The good folk at BERG have clipped out the master graphic from the Gartner Hype Cycle Report for 2011 (the full version of which I’m too tight to pay for, I’m afraid); see below.
Rolling around like a marble in the trough of disillusionment are virtual worlds, ebook readers and QR codes, which is interesting; I’d have thought that -at least from the consumer side – the ebook reader was well out of the trough and climbing forwards. Looks very different from Publisherville, though, which might explain it…
Meanwhile gamification (which may or may not be bullshit) and 3d printing are just about to hit their frenzied Barnum moment in the techblog spotlight, with AR and cloud computing heading for a comedown mooch in the trough in the company of ‘media tablets’. If that last point means I can pick up a remaindered Android tablet in the post-Xmas/post-market-crash sales, I’m all for it, amiritez?
But speaking of market crashes, how would those points shift if 2012 sees the depression stay flatlined? (Doesn’t exactly seem a preposterous suggestion right now, does it?) Which becomes more interesting or acceptable or tempting when times are even tighter? Which becomes a frivolous cul-de-sac?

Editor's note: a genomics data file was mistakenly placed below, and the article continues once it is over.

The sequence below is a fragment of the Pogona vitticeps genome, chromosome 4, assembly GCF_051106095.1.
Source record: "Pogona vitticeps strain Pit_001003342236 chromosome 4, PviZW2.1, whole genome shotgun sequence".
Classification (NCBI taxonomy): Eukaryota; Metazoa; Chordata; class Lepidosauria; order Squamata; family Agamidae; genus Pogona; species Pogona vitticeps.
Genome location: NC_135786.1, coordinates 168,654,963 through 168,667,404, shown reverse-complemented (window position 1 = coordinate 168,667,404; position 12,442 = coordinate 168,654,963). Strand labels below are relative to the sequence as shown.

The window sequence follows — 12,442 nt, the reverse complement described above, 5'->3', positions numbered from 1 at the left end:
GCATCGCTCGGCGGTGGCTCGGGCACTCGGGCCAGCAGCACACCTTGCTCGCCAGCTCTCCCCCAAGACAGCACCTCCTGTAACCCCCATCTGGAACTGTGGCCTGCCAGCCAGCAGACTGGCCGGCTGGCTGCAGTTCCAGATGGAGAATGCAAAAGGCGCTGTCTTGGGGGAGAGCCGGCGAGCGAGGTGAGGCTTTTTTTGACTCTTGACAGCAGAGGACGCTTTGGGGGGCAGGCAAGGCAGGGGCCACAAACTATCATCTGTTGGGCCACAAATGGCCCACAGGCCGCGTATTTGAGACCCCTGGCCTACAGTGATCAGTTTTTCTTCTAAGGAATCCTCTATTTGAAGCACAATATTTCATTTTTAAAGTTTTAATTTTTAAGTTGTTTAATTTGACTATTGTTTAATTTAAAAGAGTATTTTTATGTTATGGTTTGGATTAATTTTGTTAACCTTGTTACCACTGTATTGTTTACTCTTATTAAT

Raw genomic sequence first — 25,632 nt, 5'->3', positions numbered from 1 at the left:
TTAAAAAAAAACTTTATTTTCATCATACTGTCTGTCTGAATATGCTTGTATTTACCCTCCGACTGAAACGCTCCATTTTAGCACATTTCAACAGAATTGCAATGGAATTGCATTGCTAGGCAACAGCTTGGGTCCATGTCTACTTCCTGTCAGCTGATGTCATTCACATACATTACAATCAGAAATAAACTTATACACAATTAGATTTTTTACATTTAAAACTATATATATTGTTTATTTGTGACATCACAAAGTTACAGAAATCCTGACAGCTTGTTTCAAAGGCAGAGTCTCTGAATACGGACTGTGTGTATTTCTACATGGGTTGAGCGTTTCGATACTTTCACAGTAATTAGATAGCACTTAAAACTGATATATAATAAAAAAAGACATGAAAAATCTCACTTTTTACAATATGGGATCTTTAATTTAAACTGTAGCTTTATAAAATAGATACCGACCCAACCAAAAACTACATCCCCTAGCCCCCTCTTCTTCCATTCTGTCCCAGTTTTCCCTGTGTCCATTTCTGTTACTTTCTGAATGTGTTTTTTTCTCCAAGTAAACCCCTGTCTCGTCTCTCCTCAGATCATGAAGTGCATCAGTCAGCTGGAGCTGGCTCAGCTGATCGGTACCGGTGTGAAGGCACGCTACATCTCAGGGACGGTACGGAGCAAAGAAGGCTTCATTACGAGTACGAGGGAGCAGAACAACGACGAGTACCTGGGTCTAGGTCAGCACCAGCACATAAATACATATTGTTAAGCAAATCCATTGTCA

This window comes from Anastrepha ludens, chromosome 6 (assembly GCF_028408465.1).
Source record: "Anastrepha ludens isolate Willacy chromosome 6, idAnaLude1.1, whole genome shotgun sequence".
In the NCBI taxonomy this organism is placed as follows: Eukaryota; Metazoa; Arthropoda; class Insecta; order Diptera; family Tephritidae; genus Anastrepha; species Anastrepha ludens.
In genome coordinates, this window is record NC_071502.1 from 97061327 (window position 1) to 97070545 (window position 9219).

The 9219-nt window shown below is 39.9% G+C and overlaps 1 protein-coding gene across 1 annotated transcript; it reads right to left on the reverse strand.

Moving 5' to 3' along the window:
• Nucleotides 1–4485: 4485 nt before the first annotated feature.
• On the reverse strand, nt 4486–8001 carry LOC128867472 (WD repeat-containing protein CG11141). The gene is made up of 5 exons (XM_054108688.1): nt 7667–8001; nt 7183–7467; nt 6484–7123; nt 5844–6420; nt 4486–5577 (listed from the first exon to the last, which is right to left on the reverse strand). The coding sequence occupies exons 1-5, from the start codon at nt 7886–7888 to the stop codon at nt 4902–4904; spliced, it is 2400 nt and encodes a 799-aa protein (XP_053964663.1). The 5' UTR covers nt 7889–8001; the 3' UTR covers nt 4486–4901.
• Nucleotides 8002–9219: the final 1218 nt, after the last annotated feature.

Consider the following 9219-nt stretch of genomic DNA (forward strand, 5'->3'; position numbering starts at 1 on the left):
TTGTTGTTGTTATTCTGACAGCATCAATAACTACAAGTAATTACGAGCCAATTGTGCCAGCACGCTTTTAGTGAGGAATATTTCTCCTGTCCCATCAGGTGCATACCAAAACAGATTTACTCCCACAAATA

3 thoughts on “Trough of disillusionment? Sounds about right”
I dunno – I just flew to Europe this summer (niece got married) and it seemed like *everybody* (except me) has an e-book reader now. I can’t understand who would be disillusioned by that. Perhaps they’re disillusioned because they can’t actually make more money with lower expenses?
Interesting that “Virtual Worlds” is in the trough of disillusionment when the most interesting implementation I’ve seen has only recently taken off: Minecraft.
Large “survival multi-player” servers have come much closer to my teenage, cyberpunk daydreams than anything else so far.
Reading the above comments, and bearing in mind that the graphic is captioned “Hype Cycle,” I’m wondering if “trough of disillusionment” actually means “not cool anymore now that the general public is using it?”
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